Precinct 333

Saturday, January 29, 2005

Over-Reaction To Klan Auction

My teaching field is history, so I know that there exists a lot of ugly history in the world. We need to remember it all. Some folks specialize in eras or regions or other sub-categories of history, and I don't necessarily hold that against them. My interests happen to run to the development of Christianity and the development of the US Constitution. Others are more interested in darker things, such as Hitler and the National Socialists, or racist groups. This focus might even extend to collecting materials related to their area of focus.

That's why today's auction in Howell, Michigan doesn't bother me. Auctioneer Gary Gray auctioned off Klan robes and otehr racist memorabilia.

Gary Gray says he will be auctioning off history Saturday when he sells seven Ku Klux Klan robes and other paraphernalia at his downtown business.

But the uniforms, knives, books and buttons are reminiscent of a past this small Michigan town would rather forget.

It's been 13 years since a notorious KKK leader who lived in the area died. But the auction has touched a nerve in a community that says it is a welcoming place to minorities, yet has very few living there.

"They want to make sure the image of Howell is not distorted," Gray, 51, said of community leaders opposed to the auction. "They're afraid it will be offensive to some people. But this is just a part of history we're selling."

Gray, a white man and owner of the Ole' Gray Nash Auction Gallery, says the auction is not about promoting racism. He says it's about education and business -- a potentially lucrative departure from his more standard auction fare of antiques, coins and books. None of those auctions, however, has stirred controversy like this one.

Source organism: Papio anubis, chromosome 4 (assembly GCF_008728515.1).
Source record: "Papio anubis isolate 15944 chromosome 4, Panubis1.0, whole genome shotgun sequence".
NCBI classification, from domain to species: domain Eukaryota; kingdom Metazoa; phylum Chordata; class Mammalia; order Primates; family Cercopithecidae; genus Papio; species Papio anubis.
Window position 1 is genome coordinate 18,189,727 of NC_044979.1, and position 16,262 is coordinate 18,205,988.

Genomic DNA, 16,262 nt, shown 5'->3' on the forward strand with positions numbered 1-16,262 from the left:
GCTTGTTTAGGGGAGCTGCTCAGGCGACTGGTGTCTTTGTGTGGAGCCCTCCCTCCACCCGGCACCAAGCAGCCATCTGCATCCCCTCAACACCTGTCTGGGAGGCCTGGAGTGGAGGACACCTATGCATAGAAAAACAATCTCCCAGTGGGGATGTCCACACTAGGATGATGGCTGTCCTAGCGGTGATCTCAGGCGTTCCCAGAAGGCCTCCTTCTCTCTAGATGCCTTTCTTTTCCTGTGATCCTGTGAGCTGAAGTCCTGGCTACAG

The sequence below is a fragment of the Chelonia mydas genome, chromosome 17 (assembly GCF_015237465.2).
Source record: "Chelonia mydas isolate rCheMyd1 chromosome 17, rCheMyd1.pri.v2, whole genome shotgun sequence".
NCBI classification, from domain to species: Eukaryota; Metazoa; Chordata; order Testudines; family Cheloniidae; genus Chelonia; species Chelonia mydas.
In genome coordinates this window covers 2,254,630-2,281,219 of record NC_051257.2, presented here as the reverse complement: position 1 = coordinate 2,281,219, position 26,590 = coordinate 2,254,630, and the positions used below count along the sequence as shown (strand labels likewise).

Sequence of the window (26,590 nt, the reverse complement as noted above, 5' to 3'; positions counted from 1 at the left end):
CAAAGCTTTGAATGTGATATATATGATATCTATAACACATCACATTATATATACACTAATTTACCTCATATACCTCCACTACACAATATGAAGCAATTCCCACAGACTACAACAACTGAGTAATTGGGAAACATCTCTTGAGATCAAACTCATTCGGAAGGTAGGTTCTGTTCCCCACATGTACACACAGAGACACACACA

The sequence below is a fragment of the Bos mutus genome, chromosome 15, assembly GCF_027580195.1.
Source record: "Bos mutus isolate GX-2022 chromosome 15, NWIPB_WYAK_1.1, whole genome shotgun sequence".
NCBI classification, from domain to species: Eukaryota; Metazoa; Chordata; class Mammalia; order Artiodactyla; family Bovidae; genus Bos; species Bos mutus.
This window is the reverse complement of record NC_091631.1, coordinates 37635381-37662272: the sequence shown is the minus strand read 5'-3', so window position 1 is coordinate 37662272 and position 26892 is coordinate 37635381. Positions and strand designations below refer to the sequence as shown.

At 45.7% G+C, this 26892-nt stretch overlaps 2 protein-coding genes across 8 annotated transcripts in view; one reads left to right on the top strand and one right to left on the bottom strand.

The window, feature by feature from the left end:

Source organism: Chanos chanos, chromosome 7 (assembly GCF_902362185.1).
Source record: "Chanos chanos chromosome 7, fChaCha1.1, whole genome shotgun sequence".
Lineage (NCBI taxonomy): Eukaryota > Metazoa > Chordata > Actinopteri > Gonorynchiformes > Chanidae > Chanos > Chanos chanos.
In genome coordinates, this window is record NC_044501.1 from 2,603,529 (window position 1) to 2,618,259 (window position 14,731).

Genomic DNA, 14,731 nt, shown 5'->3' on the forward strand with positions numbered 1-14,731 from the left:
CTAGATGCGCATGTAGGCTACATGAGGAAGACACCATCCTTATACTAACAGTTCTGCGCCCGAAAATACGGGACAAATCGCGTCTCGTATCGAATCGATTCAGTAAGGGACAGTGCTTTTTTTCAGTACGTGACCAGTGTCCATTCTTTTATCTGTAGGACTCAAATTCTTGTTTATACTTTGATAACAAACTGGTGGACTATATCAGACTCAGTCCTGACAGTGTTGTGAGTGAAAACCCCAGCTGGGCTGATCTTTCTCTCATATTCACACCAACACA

The NAACP branch in neighboring northern Oakland County, along with other civil rights groups in southeast Michigan, have blasted the auction as insensitive.

My wife and I travel over to Rosenberg, Texas from time to time. Shorty Yeaman and his lovely wife, Dianne, has a little auction house over there, and we pick up items for around the house. I've been there when he's sold Confederate banknotes, Nazi-related war relics, and even a Japanese battle flag (complete with bullet holes and blood). I have never thought anything of it, nor have I seen it as an endorsement of the ideologies that led to the creation of the items. If he were doing this auction, I'd probably even go over, just out of curiosity. I would seen no reason to object to it.

This auction was about racism's past. The folks who are concerned about it would do better to worry about the present and future.


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